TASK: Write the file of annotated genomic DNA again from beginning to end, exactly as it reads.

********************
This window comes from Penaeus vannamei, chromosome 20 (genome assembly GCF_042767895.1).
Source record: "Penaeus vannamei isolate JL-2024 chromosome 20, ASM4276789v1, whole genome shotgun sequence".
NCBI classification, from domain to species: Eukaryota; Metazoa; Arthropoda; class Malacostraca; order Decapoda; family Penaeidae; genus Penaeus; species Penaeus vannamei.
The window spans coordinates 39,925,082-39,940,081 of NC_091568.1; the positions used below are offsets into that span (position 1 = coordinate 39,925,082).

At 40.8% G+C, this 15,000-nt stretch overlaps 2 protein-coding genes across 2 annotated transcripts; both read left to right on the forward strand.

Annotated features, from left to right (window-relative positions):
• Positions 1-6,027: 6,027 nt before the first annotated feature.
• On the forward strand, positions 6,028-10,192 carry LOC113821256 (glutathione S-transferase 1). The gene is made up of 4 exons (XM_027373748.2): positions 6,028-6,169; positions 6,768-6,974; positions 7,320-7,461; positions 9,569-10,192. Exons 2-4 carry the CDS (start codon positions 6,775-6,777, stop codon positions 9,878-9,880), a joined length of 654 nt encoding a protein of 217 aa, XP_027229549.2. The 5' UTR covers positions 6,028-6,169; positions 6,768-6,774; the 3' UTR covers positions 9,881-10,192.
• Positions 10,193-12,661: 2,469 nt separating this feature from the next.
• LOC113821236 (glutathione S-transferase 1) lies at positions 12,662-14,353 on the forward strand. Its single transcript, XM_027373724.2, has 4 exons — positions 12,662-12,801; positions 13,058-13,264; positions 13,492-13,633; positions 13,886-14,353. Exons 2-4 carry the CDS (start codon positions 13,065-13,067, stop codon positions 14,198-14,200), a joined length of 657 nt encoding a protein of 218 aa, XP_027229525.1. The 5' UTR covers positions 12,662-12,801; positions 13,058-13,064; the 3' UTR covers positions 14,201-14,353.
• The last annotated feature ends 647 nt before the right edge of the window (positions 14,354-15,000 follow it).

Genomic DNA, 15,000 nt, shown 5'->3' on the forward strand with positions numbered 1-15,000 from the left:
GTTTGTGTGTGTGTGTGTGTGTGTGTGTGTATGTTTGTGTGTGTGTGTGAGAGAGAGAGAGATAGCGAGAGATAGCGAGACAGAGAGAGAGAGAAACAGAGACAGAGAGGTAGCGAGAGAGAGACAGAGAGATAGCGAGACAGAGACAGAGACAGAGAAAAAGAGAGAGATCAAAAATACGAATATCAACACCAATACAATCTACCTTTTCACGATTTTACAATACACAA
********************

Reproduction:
This window comes from Penaeus vannamei, chromosome 20 (genome assembly GCF_042767895.1).
Source record: "Penaeus vannamei isolate JL-2024 chromosome 20, ASM4276789v1, whole genome shotgun sequence".
NCBI classification, from domain to species: Eukaryota; Metazoa; Arthropoda; class Malacostraca; order Decapoda; family Penaeidae; genus Penaeus; species Penaeus vannamei.
The window spans coordinates 39,925,082-39,940,081 of NC_091568.1; the positions used below are offsets into that span (position 1 = coordinate 39,925,082).

At 40.8% G+C, this 15,000-nt stretch overlaps 2 protein-coding genes across 2 annotated transcripts; both read left to right on the forward strand.

Annotated features, from left to right (window-relative positions):
• Positions 1-6,027: 6,027 nt before the first annotated feature.
• On the forward strand, positions 6,028-10,192 carry LOC113821256 (glutathione S-transferase 1). The gene is made up of 4 exons (XM_027373748.2): positions 6,028-6,169; positions 6,768-6,974; positions 7,320-7,461; positions 9,569-10,192. Exons 2-4 carry the CDS (start codon positions 6,775-6,777, stop codon positions 9,878-9,880), a joined length of 654 nt encoding a protein of 217 aa, XP_027229549.2. The 5' UTR covers positions 6,028-6,169; positions 6,768-6,774; the 3' UTR covers positions 9,881-10,192.
• Positions 10,193-12,661: 2,469 nt separating this feature from the next.
• LOC113821236 (glutathione S-transferase 1) lies at positions 12,662-14,353 on the forward strand. Its single transcript, XM_027373724.2, has 4 exons — positions 12,662-12,801; positions 13,058-13,264; positions 13,492-13,633; positions 13,886-14,353. Exons 2-4 carry the CDS (start codon positions 13,065-13,067, stop codon positions 14,198-14,200), a joined length of 657 nt encoding a protein of 218 aa, XP_027229525.1. The 5' UTR covers positions 12,662-12,801; positions 13,058-13,064; the 3' UTR covers positions 14,201-14,353.
• The last annotated feature ends 647 nt before the right edge of the window (positions 14,354-15,000 follow it).

Genomic DNA, 15,000 nt, shown 5'->3' on the forward strand with positions numbered 1-15,000 from the left:
GTTTGTGTGTGTGTGTGTGTGTGTGTGTGTATGTTTGTGTGTGTGTGTGAGAGAGAGAGAGATAGCGAGAGATAGCGAGACAGAGAGAGAGAGAAACAGAGACAGAGAGGTAGCGAGAGAGAGACAGAGAGATAGCGAGACAGAGACAGAGACAGAGAAAAAGAGAGAGATCAAAAATACGAATATCAACACCAATACAATCTACCTTTTCACGATTTTACAATACACAA